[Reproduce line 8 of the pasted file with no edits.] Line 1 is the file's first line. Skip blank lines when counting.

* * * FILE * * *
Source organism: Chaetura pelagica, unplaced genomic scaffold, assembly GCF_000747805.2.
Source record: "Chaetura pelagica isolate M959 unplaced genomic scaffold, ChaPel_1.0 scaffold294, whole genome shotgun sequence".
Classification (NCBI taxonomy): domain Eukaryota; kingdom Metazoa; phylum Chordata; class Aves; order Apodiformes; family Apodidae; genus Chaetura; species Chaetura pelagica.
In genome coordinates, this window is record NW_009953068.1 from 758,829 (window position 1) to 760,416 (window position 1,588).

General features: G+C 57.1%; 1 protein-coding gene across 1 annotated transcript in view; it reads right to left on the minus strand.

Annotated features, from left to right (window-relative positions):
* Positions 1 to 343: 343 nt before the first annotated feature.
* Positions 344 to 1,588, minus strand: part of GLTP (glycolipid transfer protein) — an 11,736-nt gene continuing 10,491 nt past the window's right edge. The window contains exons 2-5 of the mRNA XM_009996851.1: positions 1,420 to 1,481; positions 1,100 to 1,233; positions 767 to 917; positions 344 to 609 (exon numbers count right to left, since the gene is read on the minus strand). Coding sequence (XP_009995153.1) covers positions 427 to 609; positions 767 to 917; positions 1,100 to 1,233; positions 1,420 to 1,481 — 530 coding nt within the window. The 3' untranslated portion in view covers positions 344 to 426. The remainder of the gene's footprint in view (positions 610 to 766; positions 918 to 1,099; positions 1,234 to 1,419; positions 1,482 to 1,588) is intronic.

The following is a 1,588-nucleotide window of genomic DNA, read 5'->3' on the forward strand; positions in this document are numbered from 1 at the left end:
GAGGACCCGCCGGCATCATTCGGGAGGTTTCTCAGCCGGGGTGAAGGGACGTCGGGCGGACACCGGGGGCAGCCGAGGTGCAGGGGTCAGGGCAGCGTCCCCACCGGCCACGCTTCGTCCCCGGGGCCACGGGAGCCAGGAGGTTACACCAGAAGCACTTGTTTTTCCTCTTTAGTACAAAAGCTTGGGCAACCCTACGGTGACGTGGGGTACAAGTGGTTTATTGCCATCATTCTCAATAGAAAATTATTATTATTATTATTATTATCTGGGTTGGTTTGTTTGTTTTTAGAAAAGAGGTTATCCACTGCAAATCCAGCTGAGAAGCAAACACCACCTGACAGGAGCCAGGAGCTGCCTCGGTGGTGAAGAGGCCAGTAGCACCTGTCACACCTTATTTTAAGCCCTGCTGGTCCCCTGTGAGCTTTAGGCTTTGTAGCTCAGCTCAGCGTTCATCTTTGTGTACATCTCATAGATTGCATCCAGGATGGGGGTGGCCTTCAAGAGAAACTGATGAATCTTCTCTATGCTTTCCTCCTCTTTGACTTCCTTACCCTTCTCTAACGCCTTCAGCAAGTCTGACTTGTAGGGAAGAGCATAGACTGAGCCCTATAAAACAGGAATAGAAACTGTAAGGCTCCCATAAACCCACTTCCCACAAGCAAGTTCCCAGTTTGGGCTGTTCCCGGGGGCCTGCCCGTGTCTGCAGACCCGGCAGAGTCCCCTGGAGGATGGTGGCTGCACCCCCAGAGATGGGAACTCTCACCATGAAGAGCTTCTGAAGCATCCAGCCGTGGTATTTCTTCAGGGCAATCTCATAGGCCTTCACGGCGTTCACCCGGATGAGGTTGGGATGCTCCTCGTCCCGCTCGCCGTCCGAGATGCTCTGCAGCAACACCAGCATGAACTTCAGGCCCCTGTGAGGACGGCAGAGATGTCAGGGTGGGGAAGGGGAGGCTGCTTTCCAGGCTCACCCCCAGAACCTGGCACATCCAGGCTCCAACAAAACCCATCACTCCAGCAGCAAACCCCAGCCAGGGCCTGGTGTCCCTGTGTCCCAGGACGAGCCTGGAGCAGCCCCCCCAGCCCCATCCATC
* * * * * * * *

* Positions 344 to 1,588, minus strand: part of GLTP (glycolipid transfer protein) — an 11,736-nt gene continuing 10,491 nt past the window's right edge. The window contains exons 2-5 of the mRNA XM_009996851.1: positions 1,420 to 1,481; positions 1,100 to 1,233; positions 767 to 917; positions 344 to 609 (exon numbers count right to left, since the gene is read on the minus strand). Coding sequence (XP_009995153.1) covers positions 427 to 609; positions 767 to 917; positions 1,100 to 1,233; positions 1,420 to 1,481 — 530 coding nt within the window. The 3' untranslated portion in view covers positions 344 to 426. The remainder of the gene's footprint in view (positions 610 to 766; positions 918 to 1,099; positions 1,234 to 1,419; positions 1,482 to 1,588) is intronic.